The usual admonition applies: In Vista, Win7 and Win8.1, use Windows Update, DON’T CHECK ANY BOXES THAT AREN’T CHECKED, reboot after you patch, and then run Windows Update one more time to see if there’s anything lurking. When you’re done, make sure you have Automatic Update turned off. I always install Windows Defender/Microsoft Security Essentials updates as soon as they’re available – same with spam filter updates. I never install drivers from Windows Update (in the rare case where I can actually see a problem with a driver, I go to the manufacturer’s web site and download it from the original source).

    For Windows 10, the situation’s more complicated, depending on how far you’ve gone to block forced patches. The general procedure’s described above.

  • So when’s MS-DEFCON going to change?

    Just got this from Quicksilver…

    Good morning, Woody.

    I’ve been holding off on the updates, waiting for an “all clear”. I don’t use the IE, however there were 2 critical patches this month, and I do keep it updated, although never use it.

    Is it safe to always update the IE, although it’s never used?  

    Guess I’m getting a little nervous with patch Tuesday being less than a week away.  

    Thank you for your guidance on the updating. I learned to not make a move without your “all clear” announcement because you keep us all out of trouble.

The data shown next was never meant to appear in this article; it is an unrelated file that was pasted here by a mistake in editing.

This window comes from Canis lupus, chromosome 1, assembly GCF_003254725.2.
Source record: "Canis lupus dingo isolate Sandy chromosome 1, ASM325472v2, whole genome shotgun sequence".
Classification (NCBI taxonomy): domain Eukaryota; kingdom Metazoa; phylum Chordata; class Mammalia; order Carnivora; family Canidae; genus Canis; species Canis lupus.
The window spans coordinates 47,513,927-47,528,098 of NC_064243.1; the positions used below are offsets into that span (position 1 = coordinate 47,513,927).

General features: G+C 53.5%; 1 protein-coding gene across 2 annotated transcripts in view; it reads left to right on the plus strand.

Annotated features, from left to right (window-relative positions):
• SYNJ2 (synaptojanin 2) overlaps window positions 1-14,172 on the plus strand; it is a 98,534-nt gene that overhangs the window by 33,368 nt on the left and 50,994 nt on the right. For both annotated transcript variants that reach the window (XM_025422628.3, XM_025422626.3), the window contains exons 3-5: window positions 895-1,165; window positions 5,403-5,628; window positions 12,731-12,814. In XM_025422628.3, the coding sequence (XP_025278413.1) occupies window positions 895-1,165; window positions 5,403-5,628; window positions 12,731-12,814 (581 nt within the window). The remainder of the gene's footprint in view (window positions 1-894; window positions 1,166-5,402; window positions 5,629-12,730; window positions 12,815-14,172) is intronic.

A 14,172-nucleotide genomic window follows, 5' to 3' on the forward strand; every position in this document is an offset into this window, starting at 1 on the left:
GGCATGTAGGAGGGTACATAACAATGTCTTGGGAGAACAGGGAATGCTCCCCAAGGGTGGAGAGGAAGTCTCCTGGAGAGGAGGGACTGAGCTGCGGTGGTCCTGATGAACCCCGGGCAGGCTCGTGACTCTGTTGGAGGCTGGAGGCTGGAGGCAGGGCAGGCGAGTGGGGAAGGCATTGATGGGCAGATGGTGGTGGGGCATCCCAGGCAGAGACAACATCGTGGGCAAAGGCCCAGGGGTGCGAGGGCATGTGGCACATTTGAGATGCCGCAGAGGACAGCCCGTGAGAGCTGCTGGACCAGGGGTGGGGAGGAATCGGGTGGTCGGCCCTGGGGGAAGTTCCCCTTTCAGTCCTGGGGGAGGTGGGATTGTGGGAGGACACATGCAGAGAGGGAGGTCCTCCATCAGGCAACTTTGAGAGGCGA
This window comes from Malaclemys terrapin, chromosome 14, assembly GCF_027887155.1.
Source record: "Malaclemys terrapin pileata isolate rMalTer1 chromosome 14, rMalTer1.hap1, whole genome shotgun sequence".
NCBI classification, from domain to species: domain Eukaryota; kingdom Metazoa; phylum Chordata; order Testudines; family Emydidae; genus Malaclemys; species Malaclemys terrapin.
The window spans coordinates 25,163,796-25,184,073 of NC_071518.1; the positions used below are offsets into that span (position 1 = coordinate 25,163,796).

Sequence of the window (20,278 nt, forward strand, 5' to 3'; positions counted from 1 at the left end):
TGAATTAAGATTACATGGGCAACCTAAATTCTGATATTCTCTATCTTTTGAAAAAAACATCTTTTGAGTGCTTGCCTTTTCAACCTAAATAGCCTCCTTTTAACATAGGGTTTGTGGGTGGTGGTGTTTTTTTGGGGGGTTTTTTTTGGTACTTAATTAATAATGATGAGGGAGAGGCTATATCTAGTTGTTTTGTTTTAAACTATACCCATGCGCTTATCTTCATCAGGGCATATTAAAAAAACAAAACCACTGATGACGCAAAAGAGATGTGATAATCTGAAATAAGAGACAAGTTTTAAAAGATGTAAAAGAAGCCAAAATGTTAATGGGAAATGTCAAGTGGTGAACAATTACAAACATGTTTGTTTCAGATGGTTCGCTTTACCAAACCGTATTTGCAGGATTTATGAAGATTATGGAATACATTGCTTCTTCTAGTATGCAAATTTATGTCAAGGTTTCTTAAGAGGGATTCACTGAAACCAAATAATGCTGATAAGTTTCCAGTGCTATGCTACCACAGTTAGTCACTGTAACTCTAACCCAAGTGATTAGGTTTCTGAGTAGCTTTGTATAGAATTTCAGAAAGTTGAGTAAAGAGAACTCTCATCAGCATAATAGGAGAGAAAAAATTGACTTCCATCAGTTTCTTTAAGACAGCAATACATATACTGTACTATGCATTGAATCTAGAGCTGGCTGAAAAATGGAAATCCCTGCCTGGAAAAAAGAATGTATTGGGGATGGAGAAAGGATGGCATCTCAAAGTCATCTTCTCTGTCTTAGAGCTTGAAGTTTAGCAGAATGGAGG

Good question, and I’m sorry for the delay. Many of you know that there’s been a rash of reports about new (and old) “phone home” software for Win7 and Win 8.1. I’m trying to sort through the details before leading anybody down a golden patch path. Hang in there. I should have something up today or tomorrow – and in the meantime, if you don’t use IE, there are no immediate reasons to patch.

  • MS-DEFCON 2: As we approach the known unknown, turn off Auto Updates

    Will we get a Patch Tuesday this month? Who knows?

    My bet is that the answer is “yes,” and it’ll be a big one. But it’s only a guess. If we’re lucky, it’ll be as innocuous as the past four months. If we aren’t lucky…

    As usual, if you’re using Vista, Win7, Win8, or Win8.1, now is the time to turn Automatic Udpate off (see the tab above if you’ve never done it before).

    If you’re using Win10, care to participate in a little experiment? If you have Win10 and are using a mobile connection (WiFi or 3/4G), could you set it to Metered Connection? (Start, Settings, Network & internet, Wi-Fi, Advanced Options then slide the Metered Connection slider to On.) In theory, that should have these side-effects:

    • Windows Update will only download priority updates.
    • Apps downloading from the Windows Store might be paused.
    • Start screen tiles might stop updating.
    • Offline files might not sync automatically.

    (In fact, that’s the description for Win 8.1, but I don’t see anything for Win10 on Microsoft’s site.) When I switched on the Metered Connection setting on one of my mobile machines, Win10 refused to download today’s Windows Defender update, KB 2267602. That’s progress, I think.

    (Update: To be clear, I don’t expect a Win10 patch today or tomorrow. I’d just like to get a bunch of people watching, poised for when the next update comes out.)

    The big question, for me, is whether any new updates that may come down the pike this week are “priority” updates. Microsoft uses the term “priority” in varying ways.

    Anyway, get yourself locked down and let’s see what Tuesday will bring.